Sen'i Gakkaishi | Year: 2015

Fatigue fracture properties of wood plastic composites (WPC) were investigated. The material was based on a wood flour/polypropylene (PP) master batch, and prepared to be 30wt% and 50wt% wood flour contents by the addition of PP pellets. First, kneading temperature and screw speed of a uni-axial extruder were changed in some conditions, and 190°C and 20rpm were decided from tensile test of the injection-molded WPC specimens as the optimum manufacturing conditions. Next, tensile and fatigue tests were carried out for WPC specimens with 30wt% and 50wt% wood flour contents. The resultant tensile strength and fatigue life were largely improved as compared to neat PP specimens. When a lump of the master batch remained in the WPC specimen, the strength and life were reduced. It should be noted that, while fatigue life of the neat PP specimens was only 10 to 102 cycles to failure range at 30MPa maximum cyclic stress, those of WPC specimens with 30wt% and 50wt% contents were drastically extended to 103 to 104, and 105 to 106 cycles to failure, respectively. It was estimated that the major cause of fatigue damage in WPC specimens was craze occurring in the matrix, which initiated near the specimen surface, extended into the inner, and finally led to the unstable fracture.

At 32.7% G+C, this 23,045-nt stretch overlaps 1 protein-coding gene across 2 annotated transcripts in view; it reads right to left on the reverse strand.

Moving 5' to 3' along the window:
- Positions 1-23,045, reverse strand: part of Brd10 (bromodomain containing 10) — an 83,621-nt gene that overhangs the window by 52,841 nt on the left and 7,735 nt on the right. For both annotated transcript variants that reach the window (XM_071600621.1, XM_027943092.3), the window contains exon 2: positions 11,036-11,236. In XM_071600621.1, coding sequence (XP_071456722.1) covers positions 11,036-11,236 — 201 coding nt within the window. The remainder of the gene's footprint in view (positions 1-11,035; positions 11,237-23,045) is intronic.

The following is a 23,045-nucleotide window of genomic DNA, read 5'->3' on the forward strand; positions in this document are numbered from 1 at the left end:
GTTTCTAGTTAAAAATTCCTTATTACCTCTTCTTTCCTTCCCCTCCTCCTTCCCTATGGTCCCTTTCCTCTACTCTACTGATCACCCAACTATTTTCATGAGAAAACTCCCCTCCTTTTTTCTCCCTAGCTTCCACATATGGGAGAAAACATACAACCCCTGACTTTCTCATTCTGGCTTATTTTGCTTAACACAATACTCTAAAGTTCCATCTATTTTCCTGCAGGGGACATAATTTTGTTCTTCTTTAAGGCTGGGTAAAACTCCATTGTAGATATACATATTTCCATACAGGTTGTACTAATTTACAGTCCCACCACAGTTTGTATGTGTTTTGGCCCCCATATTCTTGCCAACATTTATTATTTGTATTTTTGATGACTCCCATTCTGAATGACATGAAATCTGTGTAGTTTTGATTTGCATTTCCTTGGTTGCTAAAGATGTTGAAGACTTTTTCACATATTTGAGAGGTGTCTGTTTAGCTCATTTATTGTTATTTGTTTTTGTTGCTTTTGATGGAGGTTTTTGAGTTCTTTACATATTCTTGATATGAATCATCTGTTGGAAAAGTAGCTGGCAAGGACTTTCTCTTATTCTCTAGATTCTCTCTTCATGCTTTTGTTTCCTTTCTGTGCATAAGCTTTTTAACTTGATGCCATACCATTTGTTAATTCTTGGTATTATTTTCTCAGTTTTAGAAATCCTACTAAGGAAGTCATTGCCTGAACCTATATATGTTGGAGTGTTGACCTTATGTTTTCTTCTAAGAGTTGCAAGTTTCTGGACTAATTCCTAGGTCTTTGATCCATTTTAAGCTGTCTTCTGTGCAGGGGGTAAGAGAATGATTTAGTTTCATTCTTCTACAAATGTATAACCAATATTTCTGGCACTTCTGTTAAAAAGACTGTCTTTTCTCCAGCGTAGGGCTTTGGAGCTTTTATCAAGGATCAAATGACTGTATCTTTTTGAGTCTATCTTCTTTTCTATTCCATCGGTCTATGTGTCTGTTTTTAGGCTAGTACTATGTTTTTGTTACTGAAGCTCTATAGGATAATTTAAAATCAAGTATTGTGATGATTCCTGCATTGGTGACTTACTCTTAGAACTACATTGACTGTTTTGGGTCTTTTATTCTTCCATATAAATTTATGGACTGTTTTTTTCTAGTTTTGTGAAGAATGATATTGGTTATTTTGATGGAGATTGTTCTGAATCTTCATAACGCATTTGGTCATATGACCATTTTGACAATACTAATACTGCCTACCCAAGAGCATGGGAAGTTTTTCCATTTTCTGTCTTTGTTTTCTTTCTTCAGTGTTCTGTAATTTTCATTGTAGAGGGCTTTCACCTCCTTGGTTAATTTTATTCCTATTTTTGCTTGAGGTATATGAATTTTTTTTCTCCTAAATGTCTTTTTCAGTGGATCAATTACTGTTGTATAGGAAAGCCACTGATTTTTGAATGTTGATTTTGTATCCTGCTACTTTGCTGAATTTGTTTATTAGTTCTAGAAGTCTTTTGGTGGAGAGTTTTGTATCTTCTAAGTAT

Isa A.,Ehime University | Minamino J.,University of Shizuoka | Kojima Y.,University of Shizuoka | Suzuki S.,University of Shizuoka | And 4 more authors.
Journal of Wood Chemistry and Technology | Year: 2016